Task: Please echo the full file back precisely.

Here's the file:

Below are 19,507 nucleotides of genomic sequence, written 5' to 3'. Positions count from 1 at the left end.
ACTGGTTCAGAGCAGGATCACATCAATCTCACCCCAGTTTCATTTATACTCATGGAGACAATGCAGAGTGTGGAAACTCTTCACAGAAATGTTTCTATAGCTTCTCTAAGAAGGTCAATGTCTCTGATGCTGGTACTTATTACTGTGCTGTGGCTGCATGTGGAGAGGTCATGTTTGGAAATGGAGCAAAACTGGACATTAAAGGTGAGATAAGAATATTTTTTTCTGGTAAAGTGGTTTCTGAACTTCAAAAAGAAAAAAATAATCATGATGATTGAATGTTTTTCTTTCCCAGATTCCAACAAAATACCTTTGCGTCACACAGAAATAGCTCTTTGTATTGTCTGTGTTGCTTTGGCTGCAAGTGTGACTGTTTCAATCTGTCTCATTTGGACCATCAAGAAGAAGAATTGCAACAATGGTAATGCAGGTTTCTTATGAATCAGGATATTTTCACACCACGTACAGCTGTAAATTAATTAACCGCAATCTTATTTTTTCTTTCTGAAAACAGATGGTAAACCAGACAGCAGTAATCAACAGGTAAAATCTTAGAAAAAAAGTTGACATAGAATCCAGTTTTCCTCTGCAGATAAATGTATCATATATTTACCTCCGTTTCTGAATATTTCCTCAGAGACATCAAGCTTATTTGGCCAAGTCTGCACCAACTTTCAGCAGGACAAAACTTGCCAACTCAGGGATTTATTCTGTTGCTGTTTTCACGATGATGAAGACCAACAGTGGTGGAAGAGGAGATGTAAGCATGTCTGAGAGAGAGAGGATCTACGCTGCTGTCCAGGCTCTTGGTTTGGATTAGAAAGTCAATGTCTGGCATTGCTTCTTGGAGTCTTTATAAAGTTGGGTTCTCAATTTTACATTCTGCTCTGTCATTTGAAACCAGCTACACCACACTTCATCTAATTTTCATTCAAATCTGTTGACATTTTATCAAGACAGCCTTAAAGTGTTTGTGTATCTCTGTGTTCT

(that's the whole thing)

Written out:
Below are 19,507 nucleotides of genomic sequence, written 5' to 3'. Positions count from 1 at the left end.
ACTGGTTCAGAGCAGGATCACATCAATCTCACCCCAGTTTCATTTATACTCATGGAGACAATGCAGAGTGTGGAAACTCTTCACAGAAATGTTTCTATAGCTTCTCTAAGAAGGTCAATGTCTCTGATGCTGGTACTTATTACTGTGCTGTGGCTGCATGTGGAGAGGTCATGTTTGGAAATGGAGCAAAACTGGACATTAAAGGTGAGATAAGAATATTTTTTTCTGGTAAAGTGGTTTCTGAACTTCAAAAAGAAAAAAATAATCATGATGATTGAATGTTTTTCTTTCCCAGATTCCAACAAAATACCTTTGCGTCACACAGAAATAGCTCTTTGTATTGTCTGTGTTGCTTTGGCTGCAAGTGTGACTGTTTCAATCTGTCTCATTTGGACCATCAAGAAGAAGAATTGCAACAATGGTAATGCAGGTTTCTTATGAATCAGGATATTTTCACACCACGTACAGCTGTAAATTAATTAACCGCAATCTTATTTTTTCTTTCTGAAAACAGATGGTAAACCAGACAGCAGTAATCAACAGGTAAAATCTTAGAAAAAAAGTTGACATAGAATCCAGTTTTCCTCTGCAGATAAATGTATCATATATTTACCTCCGTTTCTGAATATTTCCTCAGAGACATCAAGCTTATTTGGCCAAGTCTGCACCAACTTTCAGCAGGACAAAACTTGCCAACTCAGGGATTTATTCTGTTGCTGTTTTCACGATGATGAAGACCAACAGTGGTGGAAGAGGAGATGTAAGCATGTCTGAGAGAGAGAGGATCTACGCTGCTGTCCAGGCTCTTGGTTTGGATTAGAAAGTCAATGTCTGGCATTGCTTCTTGGAGTCTTTATAAAGTTGGGTTCTCAATTTTACATTCTGCTCTGTCATTTGAAACCAGCTACACCACACTTCATCTAATTTTCATTCAAATCTGTTGACATTTTATCAAGACAGCCTTAAAGTGTTTGTGTATCTCTGTGTTCT